The worst movie of the three, and Prince's second (and presently final) turn at the helm of a feature, is Graffiti Bridge. It is an interesting companion to Purple Rain. Rephrased more accurately, it is interesting that it exists and what it attempts is interesting, but it is not an interesting movie. Starting in 1990, Prince's music shifted somewhat abruptly in a manner that would far more often mask his personality with things generic and flat, whether lyrically or in the arrangement and production, or both. The Graffiti Bridge project may serve sufficiently to mark the distinction between '80s Prince and early '90s Prince. His return as the Kid is disappointing; his charisma is gone, all quirks ironed out, and the songs make no splash. Morris Day and the Time, such a dynamic and breezily comical fixture in Purple Rain, make a return and barely inject some life into it; the rest of the supporting players generally pale in comparison to the sassy members of the Revolution. Another key shift: Princeworld in Graffiti Bridge isn't Minneapolis, but a sound stage at his own Paisley Park Studios, and no amount of dutch angles or neon colors can make this an appealing place.

The best phrase I can think of to adequately describe the aesthetic of Graffiti Bridge would be "mystical urban cinema." Prince wrote the script as well, and he lays the mystique and quasi-mysticism thick, with no insightful poetry to be found, only a jumble of personal spirituality that he fails to clearly communicate at any point. As for "urban," I refer both to the African-American city life aspect and the Prince-penned-and-produced black music in the film. The former rings distant and false, and the latter falls quite short. I tend to validate the existence of this project only by four of the songs from the resulting soundtrack – and they are "Elephants and Flowers," "Joy in Repetition," the top-10-hit "Thieves in the Temple" and the Time's "Release It" – and unlike with Purple Rain, nothing is gained by experiencing them in the film; they're simply decent studio recordings, no more or less.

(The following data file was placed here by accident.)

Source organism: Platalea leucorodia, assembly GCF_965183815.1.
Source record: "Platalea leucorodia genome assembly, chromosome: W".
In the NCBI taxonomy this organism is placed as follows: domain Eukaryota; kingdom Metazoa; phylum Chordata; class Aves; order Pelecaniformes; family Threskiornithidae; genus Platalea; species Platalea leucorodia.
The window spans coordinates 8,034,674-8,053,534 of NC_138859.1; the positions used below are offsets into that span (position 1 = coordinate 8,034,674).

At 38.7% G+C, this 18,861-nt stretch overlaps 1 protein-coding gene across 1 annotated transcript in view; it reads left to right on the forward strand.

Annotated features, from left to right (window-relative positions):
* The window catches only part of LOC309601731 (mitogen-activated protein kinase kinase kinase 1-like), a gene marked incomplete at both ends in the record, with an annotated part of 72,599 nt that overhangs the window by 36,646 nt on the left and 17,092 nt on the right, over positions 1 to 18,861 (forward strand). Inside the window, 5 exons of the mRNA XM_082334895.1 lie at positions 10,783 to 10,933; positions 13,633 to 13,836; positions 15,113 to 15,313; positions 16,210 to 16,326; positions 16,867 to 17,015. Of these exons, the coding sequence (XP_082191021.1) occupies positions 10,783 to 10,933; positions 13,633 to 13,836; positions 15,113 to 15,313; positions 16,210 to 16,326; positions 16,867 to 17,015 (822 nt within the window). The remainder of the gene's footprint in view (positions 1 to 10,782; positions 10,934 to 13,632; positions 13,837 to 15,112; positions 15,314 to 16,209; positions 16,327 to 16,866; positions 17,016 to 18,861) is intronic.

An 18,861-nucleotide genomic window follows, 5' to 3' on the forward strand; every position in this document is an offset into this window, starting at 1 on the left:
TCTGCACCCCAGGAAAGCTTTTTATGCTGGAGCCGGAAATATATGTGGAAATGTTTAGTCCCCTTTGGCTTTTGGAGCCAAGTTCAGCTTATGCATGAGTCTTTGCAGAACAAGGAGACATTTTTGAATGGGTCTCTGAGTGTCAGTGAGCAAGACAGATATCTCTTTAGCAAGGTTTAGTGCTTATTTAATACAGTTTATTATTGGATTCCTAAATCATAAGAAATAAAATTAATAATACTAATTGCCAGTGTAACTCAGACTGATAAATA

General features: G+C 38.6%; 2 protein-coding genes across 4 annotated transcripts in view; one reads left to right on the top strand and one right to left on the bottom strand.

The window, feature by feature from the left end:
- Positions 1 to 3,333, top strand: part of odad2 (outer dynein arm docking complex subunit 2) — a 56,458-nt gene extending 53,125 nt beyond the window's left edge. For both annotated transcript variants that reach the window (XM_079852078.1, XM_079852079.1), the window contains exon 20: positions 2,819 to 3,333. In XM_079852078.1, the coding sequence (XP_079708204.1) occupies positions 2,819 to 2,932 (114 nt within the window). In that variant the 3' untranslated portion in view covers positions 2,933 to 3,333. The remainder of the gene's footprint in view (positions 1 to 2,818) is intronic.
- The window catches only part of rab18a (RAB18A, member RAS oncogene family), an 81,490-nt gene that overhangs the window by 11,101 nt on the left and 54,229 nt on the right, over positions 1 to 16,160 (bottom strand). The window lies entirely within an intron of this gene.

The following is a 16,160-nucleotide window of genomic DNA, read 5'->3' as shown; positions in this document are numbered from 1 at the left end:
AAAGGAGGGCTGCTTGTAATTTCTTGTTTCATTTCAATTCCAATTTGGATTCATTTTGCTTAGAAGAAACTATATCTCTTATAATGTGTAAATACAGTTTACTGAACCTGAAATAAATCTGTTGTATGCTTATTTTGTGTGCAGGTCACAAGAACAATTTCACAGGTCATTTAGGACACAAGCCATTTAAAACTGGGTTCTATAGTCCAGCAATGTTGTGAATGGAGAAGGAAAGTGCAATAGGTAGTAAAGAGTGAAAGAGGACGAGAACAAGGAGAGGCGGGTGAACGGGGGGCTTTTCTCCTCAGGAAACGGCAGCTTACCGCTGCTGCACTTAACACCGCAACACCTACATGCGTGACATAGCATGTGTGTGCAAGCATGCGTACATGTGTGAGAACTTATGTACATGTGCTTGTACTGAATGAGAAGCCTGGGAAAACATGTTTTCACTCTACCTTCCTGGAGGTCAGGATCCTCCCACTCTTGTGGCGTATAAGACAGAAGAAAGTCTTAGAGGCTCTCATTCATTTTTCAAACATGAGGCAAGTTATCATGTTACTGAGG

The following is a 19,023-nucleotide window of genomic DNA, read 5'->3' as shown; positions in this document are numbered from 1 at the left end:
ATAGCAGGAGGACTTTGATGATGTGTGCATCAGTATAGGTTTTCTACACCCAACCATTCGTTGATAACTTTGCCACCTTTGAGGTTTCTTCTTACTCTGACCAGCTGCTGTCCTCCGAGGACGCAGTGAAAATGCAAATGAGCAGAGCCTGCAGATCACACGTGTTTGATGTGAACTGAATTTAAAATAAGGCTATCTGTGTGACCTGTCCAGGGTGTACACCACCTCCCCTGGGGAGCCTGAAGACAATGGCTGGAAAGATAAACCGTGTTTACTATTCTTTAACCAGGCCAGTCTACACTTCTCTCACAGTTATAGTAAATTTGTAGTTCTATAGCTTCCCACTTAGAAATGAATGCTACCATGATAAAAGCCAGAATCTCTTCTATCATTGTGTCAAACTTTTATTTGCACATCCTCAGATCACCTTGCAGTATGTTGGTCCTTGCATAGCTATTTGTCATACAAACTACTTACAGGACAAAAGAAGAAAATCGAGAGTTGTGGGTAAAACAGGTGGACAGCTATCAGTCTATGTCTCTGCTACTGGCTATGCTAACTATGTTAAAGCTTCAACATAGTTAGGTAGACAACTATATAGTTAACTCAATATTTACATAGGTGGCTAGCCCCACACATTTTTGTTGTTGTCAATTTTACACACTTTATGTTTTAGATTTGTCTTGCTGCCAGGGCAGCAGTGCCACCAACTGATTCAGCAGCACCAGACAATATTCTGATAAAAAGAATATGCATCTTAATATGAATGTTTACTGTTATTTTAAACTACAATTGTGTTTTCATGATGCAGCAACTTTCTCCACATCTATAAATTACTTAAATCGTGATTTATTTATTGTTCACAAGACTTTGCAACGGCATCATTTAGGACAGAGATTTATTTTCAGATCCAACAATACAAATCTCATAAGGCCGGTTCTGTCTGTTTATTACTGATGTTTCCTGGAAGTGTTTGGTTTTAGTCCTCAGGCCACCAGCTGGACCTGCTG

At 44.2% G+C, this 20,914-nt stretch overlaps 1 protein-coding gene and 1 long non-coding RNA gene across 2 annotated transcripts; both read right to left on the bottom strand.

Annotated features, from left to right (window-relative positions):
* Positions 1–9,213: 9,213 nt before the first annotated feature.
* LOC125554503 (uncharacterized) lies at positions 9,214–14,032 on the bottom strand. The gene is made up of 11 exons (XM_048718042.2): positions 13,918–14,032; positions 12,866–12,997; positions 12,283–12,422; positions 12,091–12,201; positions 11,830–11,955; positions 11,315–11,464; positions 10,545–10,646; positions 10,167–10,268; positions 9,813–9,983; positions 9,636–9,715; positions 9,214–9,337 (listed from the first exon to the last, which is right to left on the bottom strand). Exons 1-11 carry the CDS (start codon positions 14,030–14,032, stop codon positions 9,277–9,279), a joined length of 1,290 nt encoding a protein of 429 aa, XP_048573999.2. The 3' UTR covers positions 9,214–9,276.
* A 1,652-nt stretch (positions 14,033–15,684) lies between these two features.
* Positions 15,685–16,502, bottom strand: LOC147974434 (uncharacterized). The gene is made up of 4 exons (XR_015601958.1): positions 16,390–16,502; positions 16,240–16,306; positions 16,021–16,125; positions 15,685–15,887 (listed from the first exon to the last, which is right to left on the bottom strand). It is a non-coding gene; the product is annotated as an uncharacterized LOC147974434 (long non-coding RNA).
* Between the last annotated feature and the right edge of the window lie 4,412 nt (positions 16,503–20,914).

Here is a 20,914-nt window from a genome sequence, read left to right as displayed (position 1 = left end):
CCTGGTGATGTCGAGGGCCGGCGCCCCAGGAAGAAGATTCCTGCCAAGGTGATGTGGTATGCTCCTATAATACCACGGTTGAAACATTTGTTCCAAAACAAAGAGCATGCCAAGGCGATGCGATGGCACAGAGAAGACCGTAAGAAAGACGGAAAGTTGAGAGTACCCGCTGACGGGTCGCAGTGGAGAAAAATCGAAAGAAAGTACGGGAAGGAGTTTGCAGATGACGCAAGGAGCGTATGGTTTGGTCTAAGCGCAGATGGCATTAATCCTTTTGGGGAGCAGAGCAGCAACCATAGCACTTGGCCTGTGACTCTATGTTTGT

So Prince tried to follow up Purple Rain and he failed. In between the smashing success of Purple Rain and the somewhat embarrassing failure of Graffiti Bridge, however, was a much more respectable failure in the form of his first directorial effort, Under the Cherry Moon. The third and final album by Prince and the Revolution is titled Parade, and it's just about as outstanding as the other two; a fact that even casual Prince fans might not have fully assimilated is that the full title of the album is Parade: Music from the Motion Picture "Under the Cherry Moon." The music is used in the film almost exclusively as incidental cues, yet despite the high quality of the tunes, it doesn't bother me that only one of them gets musical-number treatment (the funk jam "Girls and Boys"). Even merely as background, the songs are welcome in the movie, despite the Revolution being sorely missed as on-screen players, and despite it being a black-and-white period piece set in 1930s Paris.